The fourth issue of material from Matthew Shipp in 2018 finds hatOLOGY reissuing his seminal 1996 solo album Symbol Systems. 22 years after its original issue, Shipp's first set of solo piano suites still has the ability to bewilder with its depth of conceptual multiplicity and exhibition of visceral talent. It was apparent then, as it is now, that Shipp is a genuine prodigy cut of the same cloth as Ellington, Monk, and Taylor, and Braxton. The modal structures on which he improvises here are effusively fleshed out, and exhibit a revitalized sparkle imparted by the attentive remastering.
The record begins with "Clocks", a cyclic structure of percussive assertions capped with either expressive, melodious statements or pensive confessions, with each cycle presenting a unique recitation of the underlying form. "Harmonic Oscillator" is composed of jarringly sharp rhythmic statements that evolve into deep chord clusters which are violently hammered out of the piano. "Temperate Zone" arranges sparse harmonic statements and runs utilizing understated string manipulations, such that the affected filaments buzz and take on an almost harmonium-like quality. The brisk runs of "Symbol Systems" traverse the entirety of the keyboard as they rise and fall in speed and intensity creating plump shadowy constellations that are besieged with swarms of bright, stabbing treble. "The Highway" is a tonal abstraction that is broken up by inquisitive tessellations which segue into a walking, dissonant vamp of hard bop shapes and conceptions. "Self-Regulated Motion" presents a concise motif of rolling lines and patterns played with an easygoing precision that closes as abruptly as it opens, like an ephemeral avant-jazz wildflower.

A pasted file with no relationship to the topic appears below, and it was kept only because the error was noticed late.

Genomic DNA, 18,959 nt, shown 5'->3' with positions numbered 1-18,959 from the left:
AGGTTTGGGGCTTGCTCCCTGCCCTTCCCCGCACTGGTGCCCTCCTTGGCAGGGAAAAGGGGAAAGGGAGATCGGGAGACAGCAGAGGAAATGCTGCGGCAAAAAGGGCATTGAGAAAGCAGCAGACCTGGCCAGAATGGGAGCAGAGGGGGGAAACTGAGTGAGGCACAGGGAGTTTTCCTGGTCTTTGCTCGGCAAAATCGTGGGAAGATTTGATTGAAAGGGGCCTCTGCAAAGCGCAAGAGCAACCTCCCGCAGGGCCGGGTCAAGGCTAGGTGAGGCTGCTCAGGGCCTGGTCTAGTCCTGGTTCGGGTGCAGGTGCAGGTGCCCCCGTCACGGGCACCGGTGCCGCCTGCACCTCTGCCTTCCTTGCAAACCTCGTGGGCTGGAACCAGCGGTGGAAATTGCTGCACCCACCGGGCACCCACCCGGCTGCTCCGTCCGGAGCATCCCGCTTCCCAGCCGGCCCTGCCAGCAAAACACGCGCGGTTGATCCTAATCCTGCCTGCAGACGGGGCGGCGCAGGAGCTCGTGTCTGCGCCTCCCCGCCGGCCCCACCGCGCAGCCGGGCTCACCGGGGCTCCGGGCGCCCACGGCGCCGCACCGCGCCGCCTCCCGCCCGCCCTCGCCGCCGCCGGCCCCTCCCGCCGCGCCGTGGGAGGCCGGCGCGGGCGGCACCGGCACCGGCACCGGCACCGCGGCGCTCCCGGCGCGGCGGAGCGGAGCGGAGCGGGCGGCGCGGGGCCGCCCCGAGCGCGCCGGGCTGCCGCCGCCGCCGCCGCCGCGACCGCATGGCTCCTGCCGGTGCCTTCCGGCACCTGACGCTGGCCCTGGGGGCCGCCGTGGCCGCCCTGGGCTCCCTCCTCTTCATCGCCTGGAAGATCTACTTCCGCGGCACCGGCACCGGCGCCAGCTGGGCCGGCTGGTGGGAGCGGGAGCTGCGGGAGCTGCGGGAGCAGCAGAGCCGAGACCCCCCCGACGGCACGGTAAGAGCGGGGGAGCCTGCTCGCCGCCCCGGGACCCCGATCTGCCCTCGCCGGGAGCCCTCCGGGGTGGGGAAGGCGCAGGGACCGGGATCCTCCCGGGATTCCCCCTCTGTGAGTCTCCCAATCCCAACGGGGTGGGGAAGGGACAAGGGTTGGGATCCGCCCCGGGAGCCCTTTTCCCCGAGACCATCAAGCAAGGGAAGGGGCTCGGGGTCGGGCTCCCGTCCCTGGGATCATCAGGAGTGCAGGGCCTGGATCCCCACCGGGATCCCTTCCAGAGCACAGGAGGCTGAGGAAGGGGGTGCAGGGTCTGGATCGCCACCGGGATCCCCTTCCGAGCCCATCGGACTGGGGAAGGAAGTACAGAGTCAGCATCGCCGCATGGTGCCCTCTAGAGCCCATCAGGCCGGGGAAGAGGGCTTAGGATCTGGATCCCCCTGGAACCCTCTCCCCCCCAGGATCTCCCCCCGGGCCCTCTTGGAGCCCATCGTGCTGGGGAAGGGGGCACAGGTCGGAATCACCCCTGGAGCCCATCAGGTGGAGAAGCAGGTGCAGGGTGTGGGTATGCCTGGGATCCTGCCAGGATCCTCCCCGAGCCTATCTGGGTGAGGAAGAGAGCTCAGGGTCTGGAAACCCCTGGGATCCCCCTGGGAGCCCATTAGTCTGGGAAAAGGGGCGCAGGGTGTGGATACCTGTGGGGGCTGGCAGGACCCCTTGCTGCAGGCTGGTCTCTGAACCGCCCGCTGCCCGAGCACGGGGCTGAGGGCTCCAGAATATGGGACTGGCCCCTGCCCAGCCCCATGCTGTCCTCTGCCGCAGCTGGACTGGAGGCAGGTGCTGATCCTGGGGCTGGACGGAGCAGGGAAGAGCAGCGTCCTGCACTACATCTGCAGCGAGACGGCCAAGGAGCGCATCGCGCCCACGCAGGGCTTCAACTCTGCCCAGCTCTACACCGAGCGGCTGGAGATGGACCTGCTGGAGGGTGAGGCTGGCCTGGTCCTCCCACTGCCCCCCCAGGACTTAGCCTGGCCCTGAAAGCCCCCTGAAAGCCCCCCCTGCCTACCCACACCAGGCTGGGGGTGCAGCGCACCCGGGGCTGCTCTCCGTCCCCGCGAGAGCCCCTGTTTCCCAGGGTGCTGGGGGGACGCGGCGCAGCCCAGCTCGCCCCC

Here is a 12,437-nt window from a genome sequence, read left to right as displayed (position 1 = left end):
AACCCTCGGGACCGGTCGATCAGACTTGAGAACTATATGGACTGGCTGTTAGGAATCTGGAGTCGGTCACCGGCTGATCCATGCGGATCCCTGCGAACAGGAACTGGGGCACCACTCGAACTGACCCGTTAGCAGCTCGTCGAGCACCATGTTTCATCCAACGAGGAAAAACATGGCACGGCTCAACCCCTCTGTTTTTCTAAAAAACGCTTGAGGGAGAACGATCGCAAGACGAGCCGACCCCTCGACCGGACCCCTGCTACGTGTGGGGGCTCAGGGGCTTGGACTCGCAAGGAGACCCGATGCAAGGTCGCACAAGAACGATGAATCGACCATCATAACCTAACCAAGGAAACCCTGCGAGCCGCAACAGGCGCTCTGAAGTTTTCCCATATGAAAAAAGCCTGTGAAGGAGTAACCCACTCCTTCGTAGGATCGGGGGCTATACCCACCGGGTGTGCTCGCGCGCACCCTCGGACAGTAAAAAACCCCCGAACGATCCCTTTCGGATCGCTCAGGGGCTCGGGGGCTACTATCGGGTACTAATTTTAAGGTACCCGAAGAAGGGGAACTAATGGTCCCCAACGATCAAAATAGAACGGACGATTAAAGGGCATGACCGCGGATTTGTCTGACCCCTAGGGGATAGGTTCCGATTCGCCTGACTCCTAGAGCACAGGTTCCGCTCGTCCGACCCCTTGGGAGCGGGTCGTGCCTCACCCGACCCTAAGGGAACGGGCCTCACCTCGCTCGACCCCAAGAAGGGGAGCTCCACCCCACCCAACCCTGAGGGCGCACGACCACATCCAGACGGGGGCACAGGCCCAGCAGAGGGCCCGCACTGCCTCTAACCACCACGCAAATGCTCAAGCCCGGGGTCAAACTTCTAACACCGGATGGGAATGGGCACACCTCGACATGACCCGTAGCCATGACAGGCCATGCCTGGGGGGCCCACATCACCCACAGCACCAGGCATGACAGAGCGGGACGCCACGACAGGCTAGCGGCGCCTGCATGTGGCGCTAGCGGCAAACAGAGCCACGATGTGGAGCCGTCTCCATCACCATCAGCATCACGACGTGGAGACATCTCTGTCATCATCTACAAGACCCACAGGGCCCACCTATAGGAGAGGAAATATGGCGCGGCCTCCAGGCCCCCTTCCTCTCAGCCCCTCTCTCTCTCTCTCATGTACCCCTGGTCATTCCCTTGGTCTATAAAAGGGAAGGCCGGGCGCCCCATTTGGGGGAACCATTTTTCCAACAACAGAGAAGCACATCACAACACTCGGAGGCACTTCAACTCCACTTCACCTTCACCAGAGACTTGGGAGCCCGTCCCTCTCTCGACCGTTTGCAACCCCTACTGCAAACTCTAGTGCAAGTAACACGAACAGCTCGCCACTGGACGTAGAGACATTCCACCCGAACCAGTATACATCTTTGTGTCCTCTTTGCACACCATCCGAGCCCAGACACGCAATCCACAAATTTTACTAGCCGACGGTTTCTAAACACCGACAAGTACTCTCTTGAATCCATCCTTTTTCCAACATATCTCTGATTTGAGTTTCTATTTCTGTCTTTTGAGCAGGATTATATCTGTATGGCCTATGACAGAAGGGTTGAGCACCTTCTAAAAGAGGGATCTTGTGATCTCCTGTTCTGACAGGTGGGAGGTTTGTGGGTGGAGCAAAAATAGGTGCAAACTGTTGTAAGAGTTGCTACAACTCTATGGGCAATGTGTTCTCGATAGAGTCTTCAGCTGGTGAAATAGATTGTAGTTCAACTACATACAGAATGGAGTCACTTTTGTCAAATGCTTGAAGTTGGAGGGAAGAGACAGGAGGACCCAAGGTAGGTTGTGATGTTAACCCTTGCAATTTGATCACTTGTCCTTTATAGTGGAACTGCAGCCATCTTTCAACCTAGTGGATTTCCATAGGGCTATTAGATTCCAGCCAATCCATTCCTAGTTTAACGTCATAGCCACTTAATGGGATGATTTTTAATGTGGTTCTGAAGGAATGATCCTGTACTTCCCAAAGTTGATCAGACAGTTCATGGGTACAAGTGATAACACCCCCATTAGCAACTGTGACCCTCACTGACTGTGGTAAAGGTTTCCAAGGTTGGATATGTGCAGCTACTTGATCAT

The gorgeous cascade of subverted melodies and dynamic chord shapes simply titled "Frame" is almost Rachmaninoff-like in its emotive juxtapositions, after which the "Flow of Meaning" charges out in a succession of detailed staccato keyboard runs before abruptly opening up at the midpoint and strewing the open spaces with soft lines and fragmented patterns. "Dance of the Blue Atoms" exhibits a dense array of scattered, rapidly developing outlines delivered with romping enthusiasm. With "Bop Abyss" Shipp constructs a piece made up of multi-faceted, jagged forms. He delivers a lurching midpoint statement that serves to bridge the indirect bop impressions of the first half with those more directly implied traits delivered during the latter. The aptly titled "Nerve Signals" plays out like a dance of impulses within Shipp's mind and body. The piece features a throbbing left-hand bassline atop which the chord progression dances along. "Algebraic Boogie" is another shapely invention that bounces with the assertiveness of Monk, shaded by the dark harmonic contrasts of Shipp's sonic palette. The last two pieces, "The Inventor" parts 1 & 2, serve as a summation of and a coda to the collection, finding Shipp both playful and fertile.
This wonderful reissue serves as a testament to Matthew Shipp's unfathomable creative facility and potential, and presents the artist almost fully formed at the beginning of his career. A most critical release for fans of Shipp and avant-garde jazz, highly recommended.
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